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Double batting?

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LearningDayByDay posted on Thu, Jan 9 2014 5:48 PM

Hi,

I have a quickie question for you on batting.  It is okay to use two layers of 3/16" thick batting in a quilt in order to make a thicker quilt?  or is only one layer allowed?

Ellie

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Top 100 Contributor
Female
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hello Ellie, you should only ever need one layer of batting for any quilt. if you live where you need heavy, warm quilts use a wool batting, if in the south where we don't want weight use a natural all cotton batting or a punch batting. the thicker the batting the harder it will be to quilt and keep all those layers together. Cotton or wool one layer. I don't use polyester blends because i love the softness of the cotton, but others have used the blends. Also, I find blends too lofty, but again some want that loft in specific styles. hope this helps. 

LOL BTW no one will arrest you if you use two layers.. anything is allowed. it is your creation so you are the only boss.

have fun and good happy sewing to you 


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Top 50 Contributor
Female
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It is not unheard of to use two layers of batting. I am considering it for my next quilt.  It will make your stitching more defined depending on what batting is used. 

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I think if you use double batting it will be even more important to use a walking foot or free motion foot as it may be difficult to keep the layers together even if they are pinned or basted well. 

The suggestion of wool batting for extra warmth might work for you and be easier to quilt.

But Vivian is right, it's not unheard of to use double batting. In the end, it's your choice. Just be sure you're prepared for the quilting to be more difficult.

 


In the beautiful Pacific Northwest!

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Jacy replied on Thu, Jan 9 2014 7:55 PM

How are you planning to quilt it, regular machine or quilting machine. I've done some quilts with 2 layers of thin poly batting, also cotton batting with a thin poly batt on top. I did this for people who wanted their quilt to be more 'Poofy'. It's not a problem with a quilting machine, but if you are going to quilt it on your regular machine it can't be much bigger than a crib or lap quilt, It will be too bulky to roll and fit through your machine. I saw someone do 2 layers of cotton batting once, that quilt was somewhat stiff and heavy.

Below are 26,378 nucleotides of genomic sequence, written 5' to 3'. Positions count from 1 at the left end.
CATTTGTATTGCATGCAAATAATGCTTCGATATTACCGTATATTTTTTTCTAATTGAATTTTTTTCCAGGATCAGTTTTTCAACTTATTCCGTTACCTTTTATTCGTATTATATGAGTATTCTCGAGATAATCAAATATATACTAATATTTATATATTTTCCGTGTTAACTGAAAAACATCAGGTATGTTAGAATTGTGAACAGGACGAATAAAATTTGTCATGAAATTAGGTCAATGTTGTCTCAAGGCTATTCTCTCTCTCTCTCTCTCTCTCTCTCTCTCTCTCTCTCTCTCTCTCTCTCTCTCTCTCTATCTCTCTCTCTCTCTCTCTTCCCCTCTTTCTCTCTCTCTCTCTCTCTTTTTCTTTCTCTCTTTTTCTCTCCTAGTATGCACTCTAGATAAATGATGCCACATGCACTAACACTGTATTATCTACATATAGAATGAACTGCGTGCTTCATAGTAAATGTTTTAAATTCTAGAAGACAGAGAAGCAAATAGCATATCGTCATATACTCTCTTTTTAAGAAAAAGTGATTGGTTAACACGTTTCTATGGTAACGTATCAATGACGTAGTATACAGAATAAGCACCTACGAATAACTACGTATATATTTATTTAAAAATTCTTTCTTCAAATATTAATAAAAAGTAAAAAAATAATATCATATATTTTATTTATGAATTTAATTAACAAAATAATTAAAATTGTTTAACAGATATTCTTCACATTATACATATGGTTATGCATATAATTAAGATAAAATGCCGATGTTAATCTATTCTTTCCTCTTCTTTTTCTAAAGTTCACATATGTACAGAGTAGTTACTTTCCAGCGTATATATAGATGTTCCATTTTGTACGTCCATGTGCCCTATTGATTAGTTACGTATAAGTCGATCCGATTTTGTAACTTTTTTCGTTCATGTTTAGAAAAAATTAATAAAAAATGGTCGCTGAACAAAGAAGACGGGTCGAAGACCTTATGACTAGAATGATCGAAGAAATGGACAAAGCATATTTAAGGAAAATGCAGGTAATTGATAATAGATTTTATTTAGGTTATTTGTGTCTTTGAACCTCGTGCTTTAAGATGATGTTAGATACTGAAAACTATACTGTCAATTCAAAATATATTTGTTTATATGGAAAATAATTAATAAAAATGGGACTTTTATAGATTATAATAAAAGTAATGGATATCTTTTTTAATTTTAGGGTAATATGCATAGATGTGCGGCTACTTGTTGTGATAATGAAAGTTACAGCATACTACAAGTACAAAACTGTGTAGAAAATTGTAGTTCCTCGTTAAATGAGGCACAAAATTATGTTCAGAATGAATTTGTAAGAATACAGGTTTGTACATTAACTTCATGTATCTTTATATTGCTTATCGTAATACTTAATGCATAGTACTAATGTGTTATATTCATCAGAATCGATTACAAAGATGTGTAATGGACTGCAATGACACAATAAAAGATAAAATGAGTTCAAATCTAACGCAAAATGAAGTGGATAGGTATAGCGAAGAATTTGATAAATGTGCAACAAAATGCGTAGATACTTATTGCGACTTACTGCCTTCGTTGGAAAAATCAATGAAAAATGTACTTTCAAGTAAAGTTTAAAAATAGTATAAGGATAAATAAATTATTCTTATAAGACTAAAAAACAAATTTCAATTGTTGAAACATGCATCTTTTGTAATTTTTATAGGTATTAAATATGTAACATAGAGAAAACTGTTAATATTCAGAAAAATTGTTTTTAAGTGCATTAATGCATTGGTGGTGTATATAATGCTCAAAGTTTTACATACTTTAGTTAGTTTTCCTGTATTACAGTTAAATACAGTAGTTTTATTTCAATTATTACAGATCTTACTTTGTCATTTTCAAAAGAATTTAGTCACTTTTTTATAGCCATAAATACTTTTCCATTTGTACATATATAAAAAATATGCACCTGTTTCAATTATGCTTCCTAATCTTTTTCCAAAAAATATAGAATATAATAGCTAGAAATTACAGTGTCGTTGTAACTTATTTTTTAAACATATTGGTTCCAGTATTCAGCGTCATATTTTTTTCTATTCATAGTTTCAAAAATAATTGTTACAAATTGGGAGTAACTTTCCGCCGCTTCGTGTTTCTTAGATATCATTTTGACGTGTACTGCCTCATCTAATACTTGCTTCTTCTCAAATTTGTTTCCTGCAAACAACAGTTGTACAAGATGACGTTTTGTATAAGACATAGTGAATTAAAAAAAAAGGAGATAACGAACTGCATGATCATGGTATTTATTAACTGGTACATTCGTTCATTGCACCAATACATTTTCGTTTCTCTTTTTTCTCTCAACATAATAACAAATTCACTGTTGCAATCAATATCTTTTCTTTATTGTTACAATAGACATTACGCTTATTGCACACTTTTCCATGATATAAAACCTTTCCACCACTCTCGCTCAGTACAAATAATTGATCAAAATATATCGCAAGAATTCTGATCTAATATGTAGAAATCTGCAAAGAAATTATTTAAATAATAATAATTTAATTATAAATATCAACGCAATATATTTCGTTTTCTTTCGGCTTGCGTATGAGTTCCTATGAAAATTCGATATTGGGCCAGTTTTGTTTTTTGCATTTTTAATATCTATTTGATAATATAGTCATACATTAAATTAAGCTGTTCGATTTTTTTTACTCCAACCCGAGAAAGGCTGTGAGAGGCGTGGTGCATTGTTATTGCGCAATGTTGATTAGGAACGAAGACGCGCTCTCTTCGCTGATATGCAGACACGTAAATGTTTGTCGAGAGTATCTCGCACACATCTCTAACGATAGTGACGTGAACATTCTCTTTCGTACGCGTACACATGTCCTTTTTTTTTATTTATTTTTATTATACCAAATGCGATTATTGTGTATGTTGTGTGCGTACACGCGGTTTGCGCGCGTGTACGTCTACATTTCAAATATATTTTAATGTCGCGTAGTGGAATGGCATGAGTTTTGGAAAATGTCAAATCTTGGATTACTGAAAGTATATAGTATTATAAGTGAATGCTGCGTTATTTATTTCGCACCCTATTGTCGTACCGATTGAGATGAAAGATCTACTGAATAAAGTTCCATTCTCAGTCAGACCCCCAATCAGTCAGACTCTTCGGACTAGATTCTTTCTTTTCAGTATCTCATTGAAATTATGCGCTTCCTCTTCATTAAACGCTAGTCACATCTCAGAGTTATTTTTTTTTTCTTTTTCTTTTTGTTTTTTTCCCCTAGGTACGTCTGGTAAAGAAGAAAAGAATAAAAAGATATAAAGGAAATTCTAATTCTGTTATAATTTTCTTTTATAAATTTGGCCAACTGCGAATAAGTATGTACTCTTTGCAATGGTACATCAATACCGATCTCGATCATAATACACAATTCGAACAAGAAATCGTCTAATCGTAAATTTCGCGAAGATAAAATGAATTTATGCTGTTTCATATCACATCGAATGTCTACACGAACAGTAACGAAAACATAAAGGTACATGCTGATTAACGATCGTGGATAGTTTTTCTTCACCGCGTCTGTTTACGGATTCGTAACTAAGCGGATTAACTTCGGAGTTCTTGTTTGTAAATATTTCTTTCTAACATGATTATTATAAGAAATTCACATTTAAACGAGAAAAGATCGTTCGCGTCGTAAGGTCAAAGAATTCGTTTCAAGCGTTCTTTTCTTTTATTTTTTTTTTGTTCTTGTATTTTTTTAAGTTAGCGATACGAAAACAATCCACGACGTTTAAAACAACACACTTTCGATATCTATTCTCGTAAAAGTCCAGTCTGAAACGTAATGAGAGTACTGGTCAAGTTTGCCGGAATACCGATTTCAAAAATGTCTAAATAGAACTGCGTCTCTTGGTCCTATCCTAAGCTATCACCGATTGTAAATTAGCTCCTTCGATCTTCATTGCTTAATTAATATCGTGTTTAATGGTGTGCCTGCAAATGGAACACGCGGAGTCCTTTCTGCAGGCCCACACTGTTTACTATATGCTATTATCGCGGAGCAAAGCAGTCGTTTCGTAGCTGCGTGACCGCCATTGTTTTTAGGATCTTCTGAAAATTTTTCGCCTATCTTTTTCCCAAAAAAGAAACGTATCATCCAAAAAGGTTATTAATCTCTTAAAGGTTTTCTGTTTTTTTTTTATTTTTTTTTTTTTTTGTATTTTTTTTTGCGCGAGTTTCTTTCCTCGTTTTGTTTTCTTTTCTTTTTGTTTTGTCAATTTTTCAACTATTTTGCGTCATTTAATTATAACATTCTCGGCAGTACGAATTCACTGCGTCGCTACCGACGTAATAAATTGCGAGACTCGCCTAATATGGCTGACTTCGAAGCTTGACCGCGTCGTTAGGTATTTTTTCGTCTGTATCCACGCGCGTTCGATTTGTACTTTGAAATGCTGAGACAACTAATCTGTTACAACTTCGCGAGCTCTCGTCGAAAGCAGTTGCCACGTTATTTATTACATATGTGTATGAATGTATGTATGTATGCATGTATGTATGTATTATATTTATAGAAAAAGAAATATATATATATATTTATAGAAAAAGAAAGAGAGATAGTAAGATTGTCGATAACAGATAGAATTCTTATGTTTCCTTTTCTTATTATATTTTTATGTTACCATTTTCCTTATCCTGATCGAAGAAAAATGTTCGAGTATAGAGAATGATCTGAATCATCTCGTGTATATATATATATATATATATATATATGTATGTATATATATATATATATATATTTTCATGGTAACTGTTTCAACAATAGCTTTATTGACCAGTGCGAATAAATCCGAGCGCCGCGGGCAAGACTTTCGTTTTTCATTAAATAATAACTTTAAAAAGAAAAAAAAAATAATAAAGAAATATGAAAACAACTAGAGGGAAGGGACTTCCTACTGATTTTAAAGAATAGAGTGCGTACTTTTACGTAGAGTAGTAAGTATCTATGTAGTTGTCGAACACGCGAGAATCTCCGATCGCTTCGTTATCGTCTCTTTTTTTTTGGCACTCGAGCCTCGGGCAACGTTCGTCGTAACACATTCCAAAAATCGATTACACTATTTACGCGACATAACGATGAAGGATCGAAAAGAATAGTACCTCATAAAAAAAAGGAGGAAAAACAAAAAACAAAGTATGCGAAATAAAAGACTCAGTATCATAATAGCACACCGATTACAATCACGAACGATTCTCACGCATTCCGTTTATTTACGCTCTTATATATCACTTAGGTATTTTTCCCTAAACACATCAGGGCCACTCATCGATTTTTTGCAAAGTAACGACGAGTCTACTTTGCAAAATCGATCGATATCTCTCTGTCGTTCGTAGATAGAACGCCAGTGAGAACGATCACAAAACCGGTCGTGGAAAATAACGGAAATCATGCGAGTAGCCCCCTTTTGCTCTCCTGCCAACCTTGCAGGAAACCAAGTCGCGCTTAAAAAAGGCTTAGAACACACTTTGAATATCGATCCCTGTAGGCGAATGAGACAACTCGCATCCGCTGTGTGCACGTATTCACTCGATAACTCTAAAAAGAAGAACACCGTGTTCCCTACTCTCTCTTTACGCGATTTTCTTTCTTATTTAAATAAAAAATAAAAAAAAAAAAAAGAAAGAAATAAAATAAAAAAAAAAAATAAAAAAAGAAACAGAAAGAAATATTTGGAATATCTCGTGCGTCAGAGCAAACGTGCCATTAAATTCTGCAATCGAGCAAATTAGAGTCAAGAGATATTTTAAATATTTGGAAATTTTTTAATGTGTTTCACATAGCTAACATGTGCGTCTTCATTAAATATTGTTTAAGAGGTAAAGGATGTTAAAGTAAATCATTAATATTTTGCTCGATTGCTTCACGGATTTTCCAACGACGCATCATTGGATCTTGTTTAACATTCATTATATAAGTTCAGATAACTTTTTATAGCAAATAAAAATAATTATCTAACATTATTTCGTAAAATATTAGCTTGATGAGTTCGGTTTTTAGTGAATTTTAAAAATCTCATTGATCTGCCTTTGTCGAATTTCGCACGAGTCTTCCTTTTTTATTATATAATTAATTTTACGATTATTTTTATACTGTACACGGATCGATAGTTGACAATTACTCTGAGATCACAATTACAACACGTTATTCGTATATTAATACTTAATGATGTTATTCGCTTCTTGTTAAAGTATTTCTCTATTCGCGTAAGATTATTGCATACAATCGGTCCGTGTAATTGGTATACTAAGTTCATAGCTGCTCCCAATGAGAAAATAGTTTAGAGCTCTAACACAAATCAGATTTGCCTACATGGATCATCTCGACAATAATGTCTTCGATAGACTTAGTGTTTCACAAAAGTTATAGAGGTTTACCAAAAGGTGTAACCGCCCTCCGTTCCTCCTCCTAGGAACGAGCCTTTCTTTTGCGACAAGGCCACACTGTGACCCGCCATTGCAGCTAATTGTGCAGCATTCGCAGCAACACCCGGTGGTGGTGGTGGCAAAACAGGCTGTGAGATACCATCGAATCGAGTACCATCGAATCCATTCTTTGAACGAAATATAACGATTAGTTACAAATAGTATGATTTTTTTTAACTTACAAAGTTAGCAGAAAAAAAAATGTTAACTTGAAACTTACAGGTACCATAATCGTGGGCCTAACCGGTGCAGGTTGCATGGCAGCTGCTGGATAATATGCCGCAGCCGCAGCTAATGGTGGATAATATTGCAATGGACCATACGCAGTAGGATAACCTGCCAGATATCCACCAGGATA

Hope that helps.

 

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Thank you all for your responses which have been helpful.  What I want is a poofier quilt.  I'm still new to quilting and am now making my 9th quilt.  For all of them I have used a 80/20 cotton polyester blend, 3/16".  They seem so flat to me, so I'm looking for a little poof.  I have a regular sewing machine and use a walking foot when quilting.  What I hadn't taken into consideration is having the room to roll up and stuff the quilt into the machine.  That is always difficult so that may be the deciding point since this quilt is double/queen size.  I think I wil try a sample just to see how it is sewing through all those layers and if that works I'll lay it out in double batting and see how it squeezes into the machine before I pin it together.

P.S. - I'm glad the quilt police won't come to my house, if they did they would surely take me away because of the gigantic mess in my dining room - my main quilting station.

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good idea to practice with a  few different batt layers. make a mug rug , mouse pad or place mat and see how that fits into the machine . Good that so many can help with their knowledge. I do know a quilter that has used cotton and a thin blend for trapunto, not sure if that is what you are going for. 


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gini replied on Fri, Jan 10 2014 1:25 PM

Hi Ellie,  I've double batted several quilts.   They were either tied or simple quilt in the ditch.   The kids loved the double batted quilts.  They didn't have heat in their bedrooms.   The poly batts will give you poofier quilts.  Also the more quilting you do on the quilt the flatter it will be

gini in north idaho

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The label on the roll will tell you how far apart the quilting should be. We all tend to over quilt, which is pretty and all but usually unnecessary 

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You sure can double the batting if you like. It's been done and successfully, but you do have to be careful with your pinning prior to quilting so your layers don't shift too much. But if you don't mind a poly batting, they do come in a variety of thicknesses, and some of them are quite high loft, so using one of those might give you the puffy look you are looking for without needing to double it up.

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I have doubled the poly high loft before on small quilts. I wanted the puffy look also. Most were on the printed panels, like animals. I outlined them all like stitch in the ditch with decorative thread. That way they seemed to pop out of the quilt, like a 3-D effect.. I have not done this with large quilts. Biggest I have done is 40 ish by 40 ish.   It looks very cool.   

MODESTO, CA.
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